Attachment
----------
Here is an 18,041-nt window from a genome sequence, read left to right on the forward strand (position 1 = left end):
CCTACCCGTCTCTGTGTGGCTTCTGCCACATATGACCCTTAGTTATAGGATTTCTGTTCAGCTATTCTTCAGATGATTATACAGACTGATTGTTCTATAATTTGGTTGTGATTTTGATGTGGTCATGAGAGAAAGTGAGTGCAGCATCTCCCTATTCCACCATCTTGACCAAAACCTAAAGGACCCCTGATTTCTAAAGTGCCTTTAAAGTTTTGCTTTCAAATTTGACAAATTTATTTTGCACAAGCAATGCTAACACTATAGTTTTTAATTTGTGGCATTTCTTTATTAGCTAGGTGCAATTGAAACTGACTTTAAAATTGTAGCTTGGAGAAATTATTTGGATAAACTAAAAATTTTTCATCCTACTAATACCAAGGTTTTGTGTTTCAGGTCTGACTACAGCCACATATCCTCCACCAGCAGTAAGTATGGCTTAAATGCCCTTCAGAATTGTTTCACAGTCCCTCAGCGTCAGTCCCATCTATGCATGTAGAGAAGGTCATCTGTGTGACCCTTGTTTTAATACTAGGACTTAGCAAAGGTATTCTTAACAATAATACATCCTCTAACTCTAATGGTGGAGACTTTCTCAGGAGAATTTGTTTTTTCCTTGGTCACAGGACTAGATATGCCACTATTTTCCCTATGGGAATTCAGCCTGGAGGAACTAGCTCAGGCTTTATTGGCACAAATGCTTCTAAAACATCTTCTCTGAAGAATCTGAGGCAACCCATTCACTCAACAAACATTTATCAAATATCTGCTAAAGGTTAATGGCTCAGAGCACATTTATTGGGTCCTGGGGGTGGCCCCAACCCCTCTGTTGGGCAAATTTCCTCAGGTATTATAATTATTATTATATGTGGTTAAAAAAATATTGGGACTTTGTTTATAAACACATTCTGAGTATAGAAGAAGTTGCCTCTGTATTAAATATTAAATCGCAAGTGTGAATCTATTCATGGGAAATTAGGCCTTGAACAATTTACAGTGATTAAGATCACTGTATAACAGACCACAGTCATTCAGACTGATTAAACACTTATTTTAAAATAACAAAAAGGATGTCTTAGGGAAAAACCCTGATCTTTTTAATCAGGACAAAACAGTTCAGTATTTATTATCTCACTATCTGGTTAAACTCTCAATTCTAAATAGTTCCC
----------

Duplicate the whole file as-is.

Here is an 18,041-nt window from a genome sequence, read left to right on the forward strand (position 1 = left end):
CCTACCCGTCTCTGTGTGGCTTCTGCCACATATGACCCTTAGTTATAGGATTTCTGTTCAGCTATTCTTCAGATGATTATACAGACTGATTGTTCTATAATTTGGTTGTGATTTTGATGTGGTCATGAGAGAAAGTGAGTGCAGCATCTCCCTATTCCACCATCTTGACCAAAACCTAAAGGACCCCTGATTTCTAAAGTGCCTTTAAAGTTTTGCTTTCAAATTTGACAAATTTATTTTGCACAAGCAATGCTAACACTATAGTTTTTAATTTGTGGCATTTCTTTATTAGCTAGGTGCAATTGAAACTGACTTTAAAATTGTAGCTTGGAGAAATTATTTGGATAAACTAAAAATTTTTCATCCTACTAATACCAAGGTTTTGTGTTTCAGGTCTGACTACAGCCACATATCCTCCACCAGCAGTAAGTATGGCTTAAATGCCCTTCAGAATTGTTTCACAGTCCCTCAGCGTCAGTCCCATCTATGCATGTAGAGAAGGTCATCTGTGTGACCCTTGTTTTAATACTAGGACTTAGCAAAGGTATTCTTAACAATAATACATCCTCTAACTCTAATGGTGGAGACTTTCTCAGGAGAATTTGTTTTTTCCTTGGTCACAGGACTAGATATGCCACTATTTTCCCTATGGGAATTCAGCCTGGAGGAACTAGCTCAGGCTTTATTGGCACAAATGCTTCTAAAACATCTTCTCTGAAGAATCTGAGGCAACCCATTCACTCAACAAACATTTATCAAATATCTGCTAAAGGTTAATGGCTCAGAGCACATTTATTGGGTCCTGGGGGTGGCCCCAACCCCTCTGTTGGGCAAATTTCCTCAGGTATTATAATTATTATTATATGTGGTTAAAAAAATATTGGGACTTTGTTTATAAACACATTCTGAGTATAGAAGAAGTTGCCTCTGTATTAAATATTAAATCGCAAGTGTGAATCTATTCATGGGAAATTAGGCCTTGAACAATTTACAGTGATTAAGATCACTGTATAACAGACCACAGTCATTCAGACTGATTAAACACTTATTTTAAAATAACAAAAAGGATGTCTTAGGGAAAAACCCTGATCTTTTTAATCAGGACAAAACAGTTCAGTATTTATTATCTCACTATCTGGTTAAACTCTCAATTCTAAATAGTTCCC